In a world where inhabitants speak nearly 7,000 different native tongues, just about 60%, or about 4 billion people, speak at least one of the top 30 languages. People often use online resources for translation, but they do not realize that there is a huge difference between a mechanic translator and a human one.
The nuances of mechanical translation
One thing that automatic translators tend to miss is semantics, or contextual meaning. This means that it is hard to put one term or phrase into proper perspective and point of view using a pre-programmed application. Another issue is syntax, or word order. In many languages, the adjective-noun pairing is switched around to noun-adjective. These are often, literally, lost in translation when translation software gets involved. One final issue is cultural sensitivity. In some countries, some words are harsher than others, no matter what their meanings are. Often, the word selection is swapped because of the energy some words convey in regular conversation. For example, a Spanish speaker may prefer to use the term “te amo,” instead of “te quiero” to express love for someone that they are willing to commit to. The term “te quiero” tends to be less binding and is perceived as less dramatic, making “amor,” or love, a major term that is not to be used loosely, or interchangeably.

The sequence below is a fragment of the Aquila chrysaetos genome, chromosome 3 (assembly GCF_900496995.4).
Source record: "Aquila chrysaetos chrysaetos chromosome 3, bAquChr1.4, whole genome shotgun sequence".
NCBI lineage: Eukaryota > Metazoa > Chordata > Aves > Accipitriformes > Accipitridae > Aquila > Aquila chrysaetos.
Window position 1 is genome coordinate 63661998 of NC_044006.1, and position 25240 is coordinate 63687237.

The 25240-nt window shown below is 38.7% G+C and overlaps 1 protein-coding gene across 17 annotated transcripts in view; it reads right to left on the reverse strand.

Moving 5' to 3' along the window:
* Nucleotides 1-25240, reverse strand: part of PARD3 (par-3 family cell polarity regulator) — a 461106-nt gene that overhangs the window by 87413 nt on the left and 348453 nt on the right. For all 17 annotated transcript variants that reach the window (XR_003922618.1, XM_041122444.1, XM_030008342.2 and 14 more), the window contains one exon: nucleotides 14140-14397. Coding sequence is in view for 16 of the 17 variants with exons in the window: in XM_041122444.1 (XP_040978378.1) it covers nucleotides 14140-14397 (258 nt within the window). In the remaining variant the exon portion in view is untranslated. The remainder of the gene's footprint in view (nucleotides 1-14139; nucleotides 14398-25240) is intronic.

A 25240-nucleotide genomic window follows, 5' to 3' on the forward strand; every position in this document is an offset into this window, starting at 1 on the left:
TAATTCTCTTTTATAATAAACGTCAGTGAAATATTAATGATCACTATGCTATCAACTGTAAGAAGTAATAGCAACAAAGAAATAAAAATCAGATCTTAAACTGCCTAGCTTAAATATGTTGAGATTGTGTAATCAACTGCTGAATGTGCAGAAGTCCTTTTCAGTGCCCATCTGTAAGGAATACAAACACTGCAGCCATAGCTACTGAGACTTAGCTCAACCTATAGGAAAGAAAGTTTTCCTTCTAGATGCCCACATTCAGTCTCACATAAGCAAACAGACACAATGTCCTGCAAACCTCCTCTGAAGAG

Love languages? Choose the human factor as your main translation resource. Language is for humans, not for machines. It is what sets us apart from everything else.
So, what is love in different languages?
This list compiles the way in which the word “love” is spoken these top vernaculars. Mandarin Chinese, with 1,051 billion native and Mandarin as a second language speakers, tops the list. This is followed by Hindi, with 490 million, Spanish, with 420 million, and then English and Arabic with well over 300 million users respectively.
1. Mandarin Chinese -爱, or Ài
2. Hindi- मोहब्बत, or mohabbat
3. Spanish- amor
4. English- love
5. Arabic- حب
6. Portuguese- amor
7. Bengali- ভালবাসা, or Bhālabāsā
8. Russian- люблю, or lyublyu
9. Japanese-愛, or Ai
10. German- liebe
11. Punjabi-ਪਸੰਦ ਹੈ, or Pasada hai
12. Javanese- tresna
13. Korean-애정, or aejeong
14. Vietnamese- yêu
15. Telugu - ప్రేమ, or prēma
16. Marathi-प्रेम, or prēma
17. Tamil- அன்பு, or Anpu
18. French- amour
19. Urdu - محبت
20. Italian- amore
21. Turkish- Aşk
22. Persian- عشق
23. Guajarati- પ્રેમ, or prēma
24. Polish- miłość
25. Ukrainian- любов, or lyubov
26. Malayalam- സ്നേഹം, or snēhaṁ
27. Kannada- ಪ್ರೀತಿ, or Prīti
28. Oriya- ପ୍ରେମ , or prēma
29. Burmese- ချစ်ခြင်းမေတ္တာ, or hkyithkyinnmayttar
30. Thai- ความรัก, or Khwām rạk
This list is compiled based on the number of inhabitants of the country that are native communicators in the language. It is also based on the number of people who use these languages as their second, official ones. No further need to ask what is love in different languages anymore, especially in the most popular ones.
Notice that, in the Oriya, Guajarati, Marathi, and Telugu languages, the word “prēma” is the term use for “love.” However, the writing system is different in each of the languages, so the symbols differ from one to another. These are the things that humans can catch up on, and machines cannot. Definitely, there is a benefit to human translations!
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